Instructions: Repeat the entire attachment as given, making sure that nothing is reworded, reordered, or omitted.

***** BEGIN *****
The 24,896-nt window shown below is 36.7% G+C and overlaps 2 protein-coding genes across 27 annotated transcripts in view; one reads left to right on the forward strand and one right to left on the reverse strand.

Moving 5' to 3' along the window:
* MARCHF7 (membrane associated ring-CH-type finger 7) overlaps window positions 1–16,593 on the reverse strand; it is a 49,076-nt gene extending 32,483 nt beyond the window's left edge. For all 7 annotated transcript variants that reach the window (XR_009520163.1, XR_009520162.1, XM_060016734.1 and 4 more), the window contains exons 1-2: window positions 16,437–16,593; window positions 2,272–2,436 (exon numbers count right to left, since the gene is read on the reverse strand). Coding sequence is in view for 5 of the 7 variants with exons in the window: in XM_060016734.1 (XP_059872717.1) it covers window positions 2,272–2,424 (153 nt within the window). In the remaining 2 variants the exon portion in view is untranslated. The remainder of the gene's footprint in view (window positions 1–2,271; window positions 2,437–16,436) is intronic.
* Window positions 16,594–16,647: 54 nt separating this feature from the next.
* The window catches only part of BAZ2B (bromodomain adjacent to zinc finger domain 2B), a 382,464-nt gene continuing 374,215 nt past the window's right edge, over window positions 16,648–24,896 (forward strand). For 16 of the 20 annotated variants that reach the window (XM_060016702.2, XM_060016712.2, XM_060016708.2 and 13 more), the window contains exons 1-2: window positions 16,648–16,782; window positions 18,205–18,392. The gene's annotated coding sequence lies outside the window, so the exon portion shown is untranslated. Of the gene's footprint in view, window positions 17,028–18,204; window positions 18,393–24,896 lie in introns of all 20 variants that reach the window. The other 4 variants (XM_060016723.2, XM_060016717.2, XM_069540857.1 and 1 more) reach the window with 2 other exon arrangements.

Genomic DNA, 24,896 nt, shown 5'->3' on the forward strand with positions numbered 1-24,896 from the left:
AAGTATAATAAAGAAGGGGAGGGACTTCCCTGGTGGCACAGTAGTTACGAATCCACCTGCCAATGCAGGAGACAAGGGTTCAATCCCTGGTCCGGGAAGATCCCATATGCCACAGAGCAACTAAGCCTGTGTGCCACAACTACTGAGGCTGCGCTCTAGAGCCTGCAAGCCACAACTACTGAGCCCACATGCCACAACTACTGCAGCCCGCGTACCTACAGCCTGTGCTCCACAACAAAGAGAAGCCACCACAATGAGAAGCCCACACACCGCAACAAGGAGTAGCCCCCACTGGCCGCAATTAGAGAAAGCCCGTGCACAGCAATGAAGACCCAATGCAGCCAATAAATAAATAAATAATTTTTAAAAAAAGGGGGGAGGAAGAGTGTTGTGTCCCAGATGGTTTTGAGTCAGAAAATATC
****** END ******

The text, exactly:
The 24,896-nt window shown below is 36.7% G+C and overlaps 2 protein-coding genes across 27 annotated transcripts in view; one reads left to right on the forward strand and one right to left on the reverse strand.

Moving 5' to 3' along the window:
* MARCHF7 (membrane associated ring-CH-type finger 7) overlaps window positions 1–16,593 on the reverse strand; it is a 49,076-nt gene extending 32,483 nt beyond the window's left edge. For all 7 annotated transcript variants that reach the window (XR_009520163.1, XR_009520162.1, XM_060016734.1 and 4 more), the window contains exons 1-2: window positions 16,437–16,593; window positions 2,272–2,436 (exon numbers count right to left, since the gene is read on the reverse strand). Coding sequence is in view for 5 of the 7 variants with exons in the window: in XM_060016734.1 (XP_059872717.1) it covers window positions 2,272–2,424 (153 nt within the window). In the remaining 2 variants the exon portion in view is untranslated. The remainder of the gene's footprint in view (window positions 1–2,271; window positions 2,437–16,436) is intronic.
* Window positions 16,594–16,647: 54 nt separating this feature from the next.
* The window catches only part of BAZ2B (bromodomain adjacent to zinc finger domain 2B), a 382,464-nt gene continuing 374,215 nt past the window's right edge, over window positions 16,648–24,896 (forward strand). For 16 of the 20 annotated variants that reach the window (XM_060016702.2, XM_060016712.2, XM_060016708.2 and 13 more), the window contains exons 1-2: window positions 16,648–16,782; window positions 18,205–18,392. The gene's annotated coding sequence lies outside the window, so the exon portion shown is untranslated. Of the gene's footprint in view, window positions 17,028–18,204; window positions 18,393–24,896 lie in introns of all 20 variants that reach the window. The other 4 variants (XM_060016723.2, XM_060016717.2, XM_069540857.1 and 1 more) reach the window with 2 other exon arrangements.

Genomic DNA, 24,896 nt, shown 5'->3' on the forward strand with positions numbered 1-24,896 from the left:
AAGTATAATAAAGAAGGGGAGGGACTTCCCTGGTGGCACAGTAGTTACGAATCCACCTGCCAATGCAGGAGACAAGGGTTCAATCCCTGGTCCGGGAAGATCCCATATGCCACAGAGCAACTAAGCCTGTGTGCCACAACTACTGAGGCTGCGCTCTAGAGCCTGCAAGCCACAACTACTGAGCCCACATGCCACAACTACTGCAGCCCGCGTACCTACAGCCTGTGCTCCACAACAAAGAGAAGCCACCACAATGAGAAGCCCACACACCGCAACAAGGAGTAGCCCCCACTGGCCGCAATTAGAGAAAGCCCGTGCACAGCAATGAAGACCCAATGCAGCCAATAAATAAATAAATAATTTTTAAAAAAAGGGGGGAGGAAGAGTGTTGTGTCCCAGATGGTTTTGAGTCAGAAAATATC